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I’m not going to even try to address your boogey man government funding of education— that somehow free education is going to instill a mad rush for worthless degrees. I’ve been down that road with you before, and have no interest in debating a lost cause. We’ll just have to agree to disagree. 

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How is this a bogey man argument? It’s based on facts, the worst kind of argument. In 1967 college enrollment was just barely over 5 Million whereas now it’s well over 11 Million. (http://www.pewsocialtrends.org/files/2010/10/747-appendix-tables.pdf) I am allowed to cite Pew, aren’t I? The cost of gov’t-subsidized college has increased 1,100% since 1978 (http://www.bloomberg.com/news/2012-08-15/cost-of-college-degree-in-u-s-soars-12-fold-chart-of-the-day.html) and students owe a trillion dollars in student loans (http://www.finaid.org/loans/studentloandebtclock.phtml). Aside from this, most employers would be more likely to hire an applicant with experience than one with a degree (http://www.management-issues.com/news/2531/experience-more-important-than-a-degree/). I’m not sure what part of this is hysterical fear-mongering, but I apologize profusely. 

 [Also, remember that college is vastly overrated in general, a fact I am painfully reminded of every time I debate a college graduate on economics.]

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By the way, you stated in your argument that I said “ that most workers are not teenagers so therefore MW jobs are not meant for teenagers”. When di d I say that? I never said that. There was never a “denying of antecedent”. Your whole argument there seems based off misinterpreting what I said. 

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Fine, let’s drop it.  [I believe we had a failure to communicate here.]

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Teenagers should certainly work in MW jobs. We both agree that teenagers need those jobs to start somewhere. What I was indicating was the new reality that more MW workers are not teenagers, as shown in the numbers from the BLS. That’s just a reality that we are living with. Now, I can definitely see the concern that raising the MW may affect teenagers looking for a job, so I’m open to some suggestions that have been made to make the increase in MW age based, –the 20-16 year crowd can still get work for low wages if they choose.

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I’m happy to hear that, but such an exclusionary solution creates problems of its own. Some workers never try to work until after 20 for a variety of reasons (chose to focus on school instead, couldn’t work because they were in jail or the military, or a special educational program, invalid due to sickness, etc.) and try to enter the workplace for the first time at or after 20, and can’t enjoy the MW exemption that teenagers would. I would rather have freedom for everyone, not just a select few. 

Bastiat1.

That shouldn’t preclude us from at least keeping the floor of MW for the majority of MW workers tied to inflation—Just with inflation for heaven’s sake.

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Where does inflation come from? If not for the Federal Reserve pumping trillions of worthless bank notes into the economy, inflation would either be small or nonexistent. (http://images.tribe.net/tribe/upload/photo/013/e00/013e009e-f1eb-4021-8884-b13e7f477588) It is the government that is devaluing our money, and the statist solution is to inflate the price of labor as well.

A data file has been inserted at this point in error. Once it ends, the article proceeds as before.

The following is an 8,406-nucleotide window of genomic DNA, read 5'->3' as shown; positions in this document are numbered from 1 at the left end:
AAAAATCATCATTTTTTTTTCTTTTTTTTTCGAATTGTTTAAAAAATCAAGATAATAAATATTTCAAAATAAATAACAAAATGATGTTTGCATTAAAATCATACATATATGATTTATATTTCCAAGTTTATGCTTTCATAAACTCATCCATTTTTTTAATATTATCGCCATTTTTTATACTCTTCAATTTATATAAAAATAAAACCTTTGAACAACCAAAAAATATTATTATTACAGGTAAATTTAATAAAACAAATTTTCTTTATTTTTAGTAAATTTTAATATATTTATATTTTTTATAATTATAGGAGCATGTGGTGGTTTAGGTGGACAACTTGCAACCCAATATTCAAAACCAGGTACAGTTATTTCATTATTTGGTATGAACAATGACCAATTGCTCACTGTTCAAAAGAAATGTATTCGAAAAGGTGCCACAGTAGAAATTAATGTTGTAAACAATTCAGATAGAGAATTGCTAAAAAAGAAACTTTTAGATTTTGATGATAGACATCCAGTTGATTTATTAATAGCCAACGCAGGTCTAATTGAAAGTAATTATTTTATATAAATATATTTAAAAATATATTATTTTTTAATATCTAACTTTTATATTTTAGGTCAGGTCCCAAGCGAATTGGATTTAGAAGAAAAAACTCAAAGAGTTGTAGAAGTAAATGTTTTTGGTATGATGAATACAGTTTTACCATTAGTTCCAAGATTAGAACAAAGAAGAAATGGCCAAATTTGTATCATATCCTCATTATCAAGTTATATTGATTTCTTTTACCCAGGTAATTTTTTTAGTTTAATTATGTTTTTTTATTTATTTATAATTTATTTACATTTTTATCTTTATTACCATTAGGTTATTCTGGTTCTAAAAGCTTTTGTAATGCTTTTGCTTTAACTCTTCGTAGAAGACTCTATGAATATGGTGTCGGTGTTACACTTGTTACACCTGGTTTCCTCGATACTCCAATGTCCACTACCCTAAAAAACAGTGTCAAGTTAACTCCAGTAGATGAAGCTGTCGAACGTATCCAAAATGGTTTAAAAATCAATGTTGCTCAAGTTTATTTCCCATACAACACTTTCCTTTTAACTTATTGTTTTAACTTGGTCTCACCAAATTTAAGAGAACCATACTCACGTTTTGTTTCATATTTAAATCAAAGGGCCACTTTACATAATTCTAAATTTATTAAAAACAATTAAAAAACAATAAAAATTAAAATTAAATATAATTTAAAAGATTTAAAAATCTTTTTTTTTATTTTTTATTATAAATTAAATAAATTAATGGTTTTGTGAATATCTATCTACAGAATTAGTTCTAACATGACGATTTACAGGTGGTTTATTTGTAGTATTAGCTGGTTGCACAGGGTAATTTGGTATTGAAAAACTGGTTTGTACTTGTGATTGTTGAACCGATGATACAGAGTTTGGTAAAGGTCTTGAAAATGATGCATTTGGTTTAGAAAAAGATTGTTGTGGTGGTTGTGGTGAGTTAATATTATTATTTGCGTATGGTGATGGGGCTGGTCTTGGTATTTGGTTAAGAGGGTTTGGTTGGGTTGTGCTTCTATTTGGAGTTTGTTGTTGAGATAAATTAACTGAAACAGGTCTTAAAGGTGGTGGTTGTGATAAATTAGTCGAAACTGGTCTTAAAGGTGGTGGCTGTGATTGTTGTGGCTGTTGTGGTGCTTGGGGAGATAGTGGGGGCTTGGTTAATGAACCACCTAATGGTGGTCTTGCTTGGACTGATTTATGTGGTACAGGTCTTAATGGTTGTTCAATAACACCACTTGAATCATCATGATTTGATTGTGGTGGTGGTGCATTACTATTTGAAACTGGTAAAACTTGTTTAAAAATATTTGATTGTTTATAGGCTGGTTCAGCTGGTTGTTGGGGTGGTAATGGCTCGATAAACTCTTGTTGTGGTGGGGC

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Is that really breaking the bank?

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For smaller businesses, quite possibly yes. Most high-profile supporters of raising the MW are either owners of huge businesses who can afford such an increase (and they know that their small competitors can’t) or union organizers (coincidentally, union dues are tied to workers’ wages).   

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To say that the number of teenagers dropping out of the workforce is solely based on the MW (you stated and I quote “the decline of teenage labor is a direct result of raising the MW.”) using the chart you provided https://fbcdn-sphotos-g-a.akamaihd.net/hphotos-ak-frc3/t1/q71/1655999_215486371970699_1105483499_n.jpg is completely misinterpreting the data. If you look at that

chart, You may notice that before every drop in the numbers there is a little shaded area marked “recession”. I don’t know if you noticed that or not, but recessions cause a lot more people to drop out the work force (due to scarcity of jobs) then small increases in the MW ever could. In fact let’s check that– I looked up those red dot dates in the FRED (Fed Reserve Economic Data) chart for MW increases and they happened to be 20 cents from 1975 to 76, 45 cents from 1989 to 90, 50 cents from 1995 to 1996, and a total of $1.40 through a series of increases between 2007 to 2009. Is that really your cause for the big plunges in teenager participation? Compared to major recessions causing unemployment to go over 8%? I think you’re confusing correlation with causality. Slight increases in MW may have contributed, but they were not THE cause.

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First, each of those red dots leads to a decline that begins before each recession, not during. There is only one point where the employment rate continues to surge after the red dot, and only one place where it remains steady for a few years after. Employment continued to surge in the late 1970s because runaway inflation kept the real value of the minimum wage low, even after the raise. And teen employment didn’t drop in the 90s because the US was riding the dot-com bubble. In either case, as soon as the next recession hit, teen numbers plummeted. Second, you’re assuming that those teenagers would have been unemployed during a recession no matter what the MW was. Ceteris paribus, meaning had the MW remained the same before/during recession, what evidence leads you to believe that their unemployment would have been similar or the same?

Next page: Studies have shown that you’ll believe anything I say as long as I preface it with “studies have shown.”